In that sense, Martel considers that what Cubans need from the United States and the international community is, first of all, “to stop giving money to the regime.” And secondly, what Cuba needs are weapons: “guns, machetes, whatever.”
“If you talk to any Cuban, they tell you: we don’t want American soldiers to die with us, we don’t want anyone to fight on our behalf. We fight, but we can’t fight without weapons,” Martel sentenced. “Especially if, for example, Spain sold more than a million dollars in military equipment to Cuba last year.”
Martel believes that, with these measures, instead of helping the Cuban people, “they are helping the regime to repress.” So, according to his position, the United States should “help” the Cuban people “to arm themselves.”
“Americans understand very well the importance of guns, because they have the Second Amendment, and they understand that without that there is no republic, there is no freedom,” she added.
So for Martel, it is very clear that what Cubans need is not “Uncle Sam coming to rescue us,” because it is a problem that Cubans want to solve by themselves.
Military intervention in Cuba?
In recent days, the mayor of Miami, American of Cuban descent Francis Suarez, called for a U.S.-led international military intervention to “protect the Cuban people from a bloodbath.”
“They are drug traffickers, they are terrorists and they are people who are exporting the ideology of communism throughout the hemisphere,” the mayor said of the Cuban regime. “This affects the national security of the United States.”
In this regard, Francis Martel’s position is clear: “whatever it takes”. “Something that many people don’t know about the history of Cuba is that, when the American revolution took place, Cuban women sold their clothes to send money to George Washington in order to liberate the United States,” she said.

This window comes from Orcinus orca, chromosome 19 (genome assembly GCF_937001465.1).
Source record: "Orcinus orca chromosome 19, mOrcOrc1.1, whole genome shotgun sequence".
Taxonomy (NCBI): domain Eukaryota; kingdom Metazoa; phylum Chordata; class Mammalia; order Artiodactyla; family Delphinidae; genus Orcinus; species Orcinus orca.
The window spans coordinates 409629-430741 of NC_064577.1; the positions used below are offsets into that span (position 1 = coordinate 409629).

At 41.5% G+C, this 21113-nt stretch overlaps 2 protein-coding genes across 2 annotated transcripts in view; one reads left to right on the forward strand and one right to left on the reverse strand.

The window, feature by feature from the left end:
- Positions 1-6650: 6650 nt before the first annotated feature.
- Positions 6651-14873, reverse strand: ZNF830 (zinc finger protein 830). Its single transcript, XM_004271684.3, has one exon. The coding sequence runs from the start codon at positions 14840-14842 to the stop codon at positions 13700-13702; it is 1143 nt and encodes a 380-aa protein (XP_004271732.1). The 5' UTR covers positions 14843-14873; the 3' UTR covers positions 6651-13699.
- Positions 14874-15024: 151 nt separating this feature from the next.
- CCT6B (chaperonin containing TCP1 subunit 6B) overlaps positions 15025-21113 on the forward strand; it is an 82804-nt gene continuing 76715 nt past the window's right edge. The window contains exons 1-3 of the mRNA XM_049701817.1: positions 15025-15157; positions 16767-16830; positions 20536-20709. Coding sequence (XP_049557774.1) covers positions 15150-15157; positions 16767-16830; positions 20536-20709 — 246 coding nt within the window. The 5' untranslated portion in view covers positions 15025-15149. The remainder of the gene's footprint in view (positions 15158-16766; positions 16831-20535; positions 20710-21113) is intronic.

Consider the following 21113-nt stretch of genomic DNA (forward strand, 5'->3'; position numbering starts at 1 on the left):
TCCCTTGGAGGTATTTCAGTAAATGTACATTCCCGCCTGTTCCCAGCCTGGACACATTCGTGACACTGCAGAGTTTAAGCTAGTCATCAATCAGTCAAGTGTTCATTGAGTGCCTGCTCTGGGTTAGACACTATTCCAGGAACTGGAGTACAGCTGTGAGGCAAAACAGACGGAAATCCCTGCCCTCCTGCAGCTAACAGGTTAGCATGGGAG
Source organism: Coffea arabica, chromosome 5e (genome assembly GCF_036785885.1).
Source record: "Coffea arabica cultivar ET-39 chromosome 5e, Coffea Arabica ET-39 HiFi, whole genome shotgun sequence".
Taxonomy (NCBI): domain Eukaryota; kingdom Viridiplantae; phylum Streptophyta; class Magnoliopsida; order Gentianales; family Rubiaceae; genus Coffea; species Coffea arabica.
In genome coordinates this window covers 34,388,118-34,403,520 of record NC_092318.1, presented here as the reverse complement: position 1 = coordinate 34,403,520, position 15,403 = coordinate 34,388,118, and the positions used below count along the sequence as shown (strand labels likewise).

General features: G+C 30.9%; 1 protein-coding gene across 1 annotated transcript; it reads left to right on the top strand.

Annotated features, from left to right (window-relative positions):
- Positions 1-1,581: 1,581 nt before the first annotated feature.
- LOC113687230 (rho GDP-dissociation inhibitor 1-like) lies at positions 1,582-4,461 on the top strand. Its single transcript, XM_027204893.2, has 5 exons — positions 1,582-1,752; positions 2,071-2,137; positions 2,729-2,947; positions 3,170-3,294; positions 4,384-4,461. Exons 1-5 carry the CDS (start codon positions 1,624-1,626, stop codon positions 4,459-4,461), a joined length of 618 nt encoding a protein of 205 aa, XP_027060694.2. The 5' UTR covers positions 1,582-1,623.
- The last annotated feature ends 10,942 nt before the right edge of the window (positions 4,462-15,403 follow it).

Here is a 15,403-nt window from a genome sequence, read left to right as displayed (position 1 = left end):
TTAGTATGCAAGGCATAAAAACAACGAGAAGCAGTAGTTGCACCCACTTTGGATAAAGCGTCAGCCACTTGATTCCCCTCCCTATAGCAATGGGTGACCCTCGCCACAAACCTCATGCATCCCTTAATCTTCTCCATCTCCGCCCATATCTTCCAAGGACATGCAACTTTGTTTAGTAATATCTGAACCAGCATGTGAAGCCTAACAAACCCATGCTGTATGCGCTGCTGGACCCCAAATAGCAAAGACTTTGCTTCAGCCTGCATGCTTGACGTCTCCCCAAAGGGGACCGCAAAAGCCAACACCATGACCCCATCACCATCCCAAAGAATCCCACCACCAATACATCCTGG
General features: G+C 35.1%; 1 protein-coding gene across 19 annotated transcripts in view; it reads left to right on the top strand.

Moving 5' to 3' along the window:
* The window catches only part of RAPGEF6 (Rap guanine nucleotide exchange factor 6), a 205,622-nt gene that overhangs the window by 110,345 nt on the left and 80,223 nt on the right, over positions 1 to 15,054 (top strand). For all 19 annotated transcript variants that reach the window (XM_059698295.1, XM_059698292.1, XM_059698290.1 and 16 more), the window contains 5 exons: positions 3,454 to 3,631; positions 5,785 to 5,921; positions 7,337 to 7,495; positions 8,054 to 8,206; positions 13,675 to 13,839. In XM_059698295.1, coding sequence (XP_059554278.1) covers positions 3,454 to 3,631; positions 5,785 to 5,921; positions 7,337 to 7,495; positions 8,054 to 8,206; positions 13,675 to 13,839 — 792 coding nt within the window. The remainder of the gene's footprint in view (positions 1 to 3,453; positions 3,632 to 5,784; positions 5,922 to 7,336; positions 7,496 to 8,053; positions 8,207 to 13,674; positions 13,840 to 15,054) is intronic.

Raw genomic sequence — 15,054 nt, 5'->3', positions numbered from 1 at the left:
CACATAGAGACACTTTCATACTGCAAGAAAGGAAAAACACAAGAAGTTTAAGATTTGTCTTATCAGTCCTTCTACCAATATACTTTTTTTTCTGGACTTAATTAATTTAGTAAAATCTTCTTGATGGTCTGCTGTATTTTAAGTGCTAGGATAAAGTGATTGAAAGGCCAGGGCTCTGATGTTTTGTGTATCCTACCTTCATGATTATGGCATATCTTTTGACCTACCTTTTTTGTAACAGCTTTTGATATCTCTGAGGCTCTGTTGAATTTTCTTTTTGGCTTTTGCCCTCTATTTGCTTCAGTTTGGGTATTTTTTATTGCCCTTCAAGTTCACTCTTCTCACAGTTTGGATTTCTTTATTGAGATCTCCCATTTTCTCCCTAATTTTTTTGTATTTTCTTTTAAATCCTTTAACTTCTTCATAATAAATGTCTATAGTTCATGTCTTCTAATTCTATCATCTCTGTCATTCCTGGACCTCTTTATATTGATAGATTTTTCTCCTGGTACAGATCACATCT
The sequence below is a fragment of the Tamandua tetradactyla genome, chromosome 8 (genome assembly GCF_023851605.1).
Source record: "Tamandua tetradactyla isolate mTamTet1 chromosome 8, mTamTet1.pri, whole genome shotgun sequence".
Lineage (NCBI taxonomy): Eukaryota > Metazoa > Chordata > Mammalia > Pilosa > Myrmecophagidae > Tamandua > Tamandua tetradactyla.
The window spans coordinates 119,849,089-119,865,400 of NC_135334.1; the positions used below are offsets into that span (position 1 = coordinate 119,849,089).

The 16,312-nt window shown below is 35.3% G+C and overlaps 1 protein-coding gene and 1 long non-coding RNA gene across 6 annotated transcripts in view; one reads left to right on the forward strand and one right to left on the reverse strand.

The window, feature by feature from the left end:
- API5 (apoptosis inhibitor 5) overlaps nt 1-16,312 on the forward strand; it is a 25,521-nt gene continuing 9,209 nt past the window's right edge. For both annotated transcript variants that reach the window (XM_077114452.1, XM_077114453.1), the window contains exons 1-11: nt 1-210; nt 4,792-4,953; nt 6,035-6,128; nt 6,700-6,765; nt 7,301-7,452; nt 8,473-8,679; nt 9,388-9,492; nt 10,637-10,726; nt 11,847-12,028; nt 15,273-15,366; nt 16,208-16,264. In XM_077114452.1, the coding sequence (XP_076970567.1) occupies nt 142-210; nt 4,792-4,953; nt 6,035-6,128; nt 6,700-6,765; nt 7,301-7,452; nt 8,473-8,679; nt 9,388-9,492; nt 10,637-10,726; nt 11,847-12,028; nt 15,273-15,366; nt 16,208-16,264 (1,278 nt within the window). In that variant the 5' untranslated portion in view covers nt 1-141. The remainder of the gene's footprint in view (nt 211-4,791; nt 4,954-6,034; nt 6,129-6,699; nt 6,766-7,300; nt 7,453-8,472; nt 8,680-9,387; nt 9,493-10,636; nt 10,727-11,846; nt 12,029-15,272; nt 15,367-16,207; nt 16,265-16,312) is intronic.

“Cubans have contributed a lot” to the United States, and they have done so “militarily,” so it would not be unreasonable to pose a military scenario. However, that should not be the first step. “We can’t just go from nowhere to bomb Havana with drones,” Martel said.
“We have to start with concrete support for the people,” but it is not crazy to consider the possibility of an armed intervention on Cuban soil given “Cuba’s relationship with the United States” throughout its history.
A unique opportunity
The protests of recent days in Cuba represent an opportunity that cannot be missed. “If we miss it, this will be a massacre,” Martel said.
Cubans are now facing a degree of repression that the new generations have never experienced before, and whose consequences could mark their minds for decades, as has happened before. In fact, Frances considers that it is time to set an example to other countries currently repressed by authoritarian regimes: “in all repressed countries, if there is a demonstration, they will remember what happened in Cuba and they will not want to support it.”
For this to end, “the entire military leadership must resign, the entire Castro family” and all those responsible must be judged, prosecuted and condemned, Martel considers. “The only thing that really works is justice.”
If this moment is not seized, “the fear that the Cuban people will have will be so great that it will be another 20, 30, or 40 years of repression and communism.”